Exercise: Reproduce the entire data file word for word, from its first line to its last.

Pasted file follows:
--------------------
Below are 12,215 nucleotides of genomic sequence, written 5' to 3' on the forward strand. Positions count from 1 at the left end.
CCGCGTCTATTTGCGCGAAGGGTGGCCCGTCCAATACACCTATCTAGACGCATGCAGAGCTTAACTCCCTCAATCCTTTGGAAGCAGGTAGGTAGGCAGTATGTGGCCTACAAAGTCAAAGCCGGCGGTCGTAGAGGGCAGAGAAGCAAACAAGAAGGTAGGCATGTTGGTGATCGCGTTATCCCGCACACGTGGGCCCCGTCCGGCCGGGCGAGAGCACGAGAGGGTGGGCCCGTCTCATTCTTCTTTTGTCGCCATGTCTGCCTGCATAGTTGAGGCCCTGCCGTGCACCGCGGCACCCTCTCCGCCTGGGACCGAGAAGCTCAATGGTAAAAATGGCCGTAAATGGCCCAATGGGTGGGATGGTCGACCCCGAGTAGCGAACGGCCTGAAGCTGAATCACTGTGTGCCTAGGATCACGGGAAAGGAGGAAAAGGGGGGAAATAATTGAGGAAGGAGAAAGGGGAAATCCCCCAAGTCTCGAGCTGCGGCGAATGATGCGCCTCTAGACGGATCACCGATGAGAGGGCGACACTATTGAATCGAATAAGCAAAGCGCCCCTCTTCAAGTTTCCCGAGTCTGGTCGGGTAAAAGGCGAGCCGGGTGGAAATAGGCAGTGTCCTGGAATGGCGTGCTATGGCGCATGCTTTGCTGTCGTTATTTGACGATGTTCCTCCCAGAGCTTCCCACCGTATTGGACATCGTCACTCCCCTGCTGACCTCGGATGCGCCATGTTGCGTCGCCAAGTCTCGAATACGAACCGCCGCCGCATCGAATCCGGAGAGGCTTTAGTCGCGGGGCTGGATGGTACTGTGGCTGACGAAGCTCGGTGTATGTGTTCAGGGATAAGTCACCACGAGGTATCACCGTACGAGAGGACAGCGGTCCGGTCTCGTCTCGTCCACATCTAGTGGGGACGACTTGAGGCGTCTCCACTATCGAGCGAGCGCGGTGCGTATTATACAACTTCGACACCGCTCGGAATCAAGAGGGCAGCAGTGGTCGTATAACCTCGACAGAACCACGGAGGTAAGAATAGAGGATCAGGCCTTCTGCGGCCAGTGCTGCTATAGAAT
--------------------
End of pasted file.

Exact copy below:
Below are 12,215 nucleotides of genomic sequence, written 5' to 3' on the forward strand. Positions count from 1 at the left end.
CCGCGTCTATTTGCGCGAAGGGTGGCCCGTCCAATACACCTATCTAGACGCATGCAGAGCTTAACTCCCTCAATCCTTTGGAAGCAGGTAGGTAGGCAGTATGTGGCCTACAAAGTCAAAGCCGGCGGTCGTAGAGGGCAGAGAAGCAAACAAGAAGGTAGGCATGTTGGTGATCGCGTTATCCCGCACACGTGGGCCCCGTCCGGCCGGGCGAGAGCACGAGAGGGTGGGCCCGTCTCATTCTTCTTTTGTCGCCATGTCTGCCTGCATAGTTGAGGCCCTGCCGTGCACCGCGGCACCCTCTCCGCCTGGGACCGAGAAGCTCAATGGTAAAAATGGCCGTAAATGGCCCAATGGGTGGGATGGTCGACCCCGAGTAGCGAACGGCCTGAAGCTGAATCACTGTGTGCCTAGGATCACGGGAAAGGAGGAAAAGGGGGGAAATAATTGAGGAAGGAGAAAGGGGAAATCCCCCAAGTCTCGAGCTGCGGCGAATGATGCGCCTCTAGACGGATCACCGATGAGAGGGCGACACTATTGAATCGAATAAGCAAAGCGCCCCTCTTCAAGTTTCCCGAGTCTGGTCGGGTAAAAGGCGAGCCGGGTGGAAATAGGCAGTGTCCTGGAATGGCGTGCTATGGCGCATGCTTTGCTGTCGTTATTTGACGATGTTCCTCCCAGAGCTTCCCACCGTATTGGACATCGTCACTCCCCTGCTGACCTCGGATGCGCCATGTTGCGTCGCCAAGTCTCGAATACGAACCGCCGCCGCATCGAATCCGGAGAGGCTTTAGTCGCGGGGCTGGATGGTACTGTGGCTGACGAAGCTCGGTGTATGTGTTCAGGGATAAGTCACCACGAGGTATCACCGTACGAGAGGACAGCGGTCCGGTCTCGTCTCGTCCACATCTAGTGGGGACGACTTGAGGCGTCTCCACTATCGAGCGAGCGCGGTGCGTATTATACAACTTCGACACCGCTCGGAATCAAGAGGGCAGCAGTGGTCGTATAACCTCGACAGAACCACGGAGGTAAGAATAGAGGATCAGGCCTTCTGCGGCCAGTGCTGCTATAGAAT